People sometimes get frustrated that change happens so slowly—they want to see improvements built now, not wait for plans and studies to be done. But plans and studies can be the most important tools. Here’s an example. Let’s say it’s obvious to you that there should be a protected crosswalk at a particular spot. You can spend a lot of time and energy advocating for that one project, and if you’re lucky and persuasive, maybe your local government agrees to build it. But what if your goal is bigger than just one crosswalk? What if you want safe crosswalks on all the major routes to local schools – including and especially where they’re most important, where the kids have to cross multilane roads. You have to shift the expectations not only of the road designers, budget officials, and traffic enforcement officers, but also the public in general. A lot of us have come to believe that drivers just won’t stop, and so even parents and school principals will claim that building a crosswalk encourages kids to put themselves in danger.
This is where a planning study can help – it’s a way to draw attention to the facts of the problem, and engage civic leaders and roadway engineers in looking at options. We sponsored that kind of a study two years ago, focusing on crashes around schools; and in our case, the facts included that there are already kids crossing multilane roads to/from school, and in some cases being hurt or killed. We hired a safety engineer to lead our School Transportation Workgroup through the process of flagging the most problematic areas and conducting field reviews of what can be done. Parents and School District staff were part of it, along with law enforcement, public works staff, and health professionals involved in outreach and education. The City of Tampa and Hillsborough County embraced the study, and we now have a list of broadly-supported, specific improvements to be made around the top twelve schools, with construction dollars assigned to them! And since then, staff of both the City and County have asked us to expand our studies and help them look at more high-crash areas.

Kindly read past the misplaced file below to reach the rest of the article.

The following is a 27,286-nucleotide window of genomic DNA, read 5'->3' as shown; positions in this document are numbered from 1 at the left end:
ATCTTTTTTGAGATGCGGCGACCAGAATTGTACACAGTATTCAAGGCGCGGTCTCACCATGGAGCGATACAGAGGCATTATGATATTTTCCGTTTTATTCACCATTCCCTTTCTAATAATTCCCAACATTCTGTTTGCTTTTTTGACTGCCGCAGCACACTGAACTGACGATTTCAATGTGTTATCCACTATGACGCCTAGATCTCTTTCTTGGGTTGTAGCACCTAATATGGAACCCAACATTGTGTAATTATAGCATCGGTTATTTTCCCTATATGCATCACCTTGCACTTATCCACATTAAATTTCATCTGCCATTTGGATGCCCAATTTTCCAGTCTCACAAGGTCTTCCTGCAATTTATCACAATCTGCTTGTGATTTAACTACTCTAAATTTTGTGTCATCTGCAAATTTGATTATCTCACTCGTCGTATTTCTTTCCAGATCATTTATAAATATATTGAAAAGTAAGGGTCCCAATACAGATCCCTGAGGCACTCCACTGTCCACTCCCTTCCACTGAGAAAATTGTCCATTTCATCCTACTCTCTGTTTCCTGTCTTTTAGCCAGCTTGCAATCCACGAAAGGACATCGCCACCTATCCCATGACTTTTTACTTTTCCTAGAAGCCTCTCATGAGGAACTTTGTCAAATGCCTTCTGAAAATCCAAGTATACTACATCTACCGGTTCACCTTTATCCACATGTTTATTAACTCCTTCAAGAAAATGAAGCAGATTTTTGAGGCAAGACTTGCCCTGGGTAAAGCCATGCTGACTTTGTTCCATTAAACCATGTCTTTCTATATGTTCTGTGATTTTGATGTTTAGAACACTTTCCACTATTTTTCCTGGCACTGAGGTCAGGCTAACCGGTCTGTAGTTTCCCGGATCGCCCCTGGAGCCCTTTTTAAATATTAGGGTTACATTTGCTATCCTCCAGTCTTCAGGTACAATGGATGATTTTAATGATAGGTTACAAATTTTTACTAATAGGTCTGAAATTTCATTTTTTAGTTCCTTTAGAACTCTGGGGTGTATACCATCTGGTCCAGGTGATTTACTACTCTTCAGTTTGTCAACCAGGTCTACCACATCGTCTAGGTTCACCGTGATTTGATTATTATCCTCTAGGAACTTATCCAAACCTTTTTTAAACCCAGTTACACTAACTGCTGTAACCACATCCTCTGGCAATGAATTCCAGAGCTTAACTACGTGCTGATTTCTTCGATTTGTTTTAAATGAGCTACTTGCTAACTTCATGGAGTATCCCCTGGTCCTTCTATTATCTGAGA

VZN: We read in your State of the System Report of 2019 that Hillsborough County has the second highest fatality rate of Florida’s major metros, and Florida itself has a high rate statewide. Many reports, including Dangerous by Design, describe how roads, especially in sunbelt states, are being built for higher speeds, making them particularly dangerous for people walking and biking. We understand that you are working on a speed study. Can you tell us why you focused on speed and what you are learning?
BA:Yes – it turns out that speed is one of the most important factors in our high rate of severe crashes. Our losses include not only nearly 200 deaths a year, but also seven times as many people with severe and incapacitating injuries. This is a terrible toll, and way out of proportion to our population. I was recently talking with planners from the Portland, Oregon MPO – which serves the same size population and geographic area as my MPO – but has a third the number of traffic deaths per year.
So, yes, typically in sunbelt cities, a lot of the city has been built in the era of the automobile, post-World War II. In many of our communities, there never was a Main Street or an Elm Street, only a commercial strip or shopping plaza, and the land in between the commercial strips gradually filled in with housing developments. Unlike pre-WWII communities, the low-speed local streets in the housing developments don’t often connect with each other, so everyone who wants to go anywhere has to get on to the commercial strip arterial road. People get frustrated with the traffic on that road, and get it widened, and it becomes a monster – an eight-lane parking lot at rush hour and a raceway at all other times of the day, with a tiny sidewalk and few, far-apart traffic signals that don’t line up with the bus stops, apartment entrances, grocery stores, and other things people typically walk to.
Fifteen of our top 20 severe-crash roads are roads like that. Fourteen of the top 20 have posted speeds at least 10 mph above the national guidelines recommended by the Institute of Transportation Engineers. Many are posted at 45 mph when the guideline is 25-35 mph.